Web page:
PTSD in Gaza: A mental health time-bomb
Wed 28th Nov 2012
The Gaza Community Mental Health Programme is the leading Palestinian non-governmental organisation which provides mental health services to the inhabitants of the Gaza Strip.
In a recent statement, the U.N. Committee on the Rights of the Child warned the recent attack by Israel, has had a "devastating and lasting impact" on children, with "deep trauma and other psychological effects on children on both sides of the border."
One young Palestinian boy reported witnessing his brother’s decapitation when metal from an Israeli bomb tore off the victim’s head as he slept.
Hundreds more have been wounded. And for those children who escape the physical toll of the war, there is a heavy psychological price to be paid. Many are traumatised by what they have seen and heard, terrified by a relentless air campaign, and unable to process the violence and death that surrounds them.
Psychologist Hasan Zeyada, who has worked with the Gaza Community Mental Health Program since 1991, says the territory’s children are those most at risk during war. “All the things that can help adults – social networks, previous experiences and so on – are not available to children.”
The trauma manifests itself in multiple ways, with children becoming terrified to be left alone, experiencing sleep disorders, becoming aggressive or uncommunicative, and losing the ability to concentrate.
For many of Gaza’s children, the current round of violence will be the second war they have lived through after Operation Cast Lead, the 22-day campaign Israel launched at the end of December 2008 in a bid to stamp out persistent cross-border rocket fire.
“They will re-experience a lot of the trauma they have from the past,” said Zeyada, whose organization is operating crisis intervention teams but their work will be difficult. “The problem here in Gaza is that we are living in a high level of stress and ongoing trauma. No one can guarantee that this will not happen again.”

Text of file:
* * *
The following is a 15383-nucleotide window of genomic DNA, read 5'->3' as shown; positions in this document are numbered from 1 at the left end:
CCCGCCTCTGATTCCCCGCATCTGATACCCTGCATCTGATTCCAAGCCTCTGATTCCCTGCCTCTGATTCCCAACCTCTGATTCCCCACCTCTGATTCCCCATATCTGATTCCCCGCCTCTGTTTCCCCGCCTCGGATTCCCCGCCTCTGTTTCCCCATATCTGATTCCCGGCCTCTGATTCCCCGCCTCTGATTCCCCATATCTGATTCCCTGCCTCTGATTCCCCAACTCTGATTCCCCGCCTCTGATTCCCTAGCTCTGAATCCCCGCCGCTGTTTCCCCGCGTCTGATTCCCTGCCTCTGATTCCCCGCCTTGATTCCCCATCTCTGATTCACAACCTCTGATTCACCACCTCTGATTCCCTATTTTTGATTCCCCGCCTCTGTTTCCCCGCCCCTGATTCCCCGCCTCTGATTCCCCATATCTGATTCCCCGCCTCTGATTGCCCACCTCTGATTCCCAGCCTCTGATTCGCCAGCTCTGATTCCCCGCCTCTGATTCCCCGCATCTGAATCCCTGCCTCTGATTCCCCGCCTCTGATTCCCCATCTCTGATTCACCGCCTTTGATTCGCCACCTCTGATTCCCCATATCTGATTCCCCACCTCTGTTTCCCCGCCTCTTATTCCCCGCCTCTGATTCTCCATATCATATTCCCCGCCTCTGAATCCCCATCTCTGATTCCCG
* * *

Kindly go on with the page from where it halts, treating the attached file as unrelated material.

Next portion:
Studies in Vietnam, Palestine, and Kuwait suggest that children who witness intense violence at a young age will suffer stress disorders that can affect their neurobiology, development, and cognition, thereby scarring them permanently.
Compared to children who haven’t been exposed to violent trauma, children of war experience much higher rates of depression and rage. Symptoms during the early stages include detachment and aggression as well as insomnia, bed-wetting, and nightmares.
Children who suffer stress disorders also risk developing full-blown post-traumatic stress disorder (PTSD) which can give rise to suicidal thoughts and violent behaviour later in life.
Diane Araki, the Chief of the UNICEF Field Office in Gaza, said she had witnessed a number of children suffering, saying that "I was seeing children who have been injured by the conflict, and children on ventilators, children bruised, they were very much suffering."
The Gaza Community Mental Health Programme is committed to aid women, children, and victims of violence, torture, and human rights violations. The organization has over 135 employees, is involved with 18 international, regional and local coalitions and networks, and has treated over 20,000 clients – they need your help today.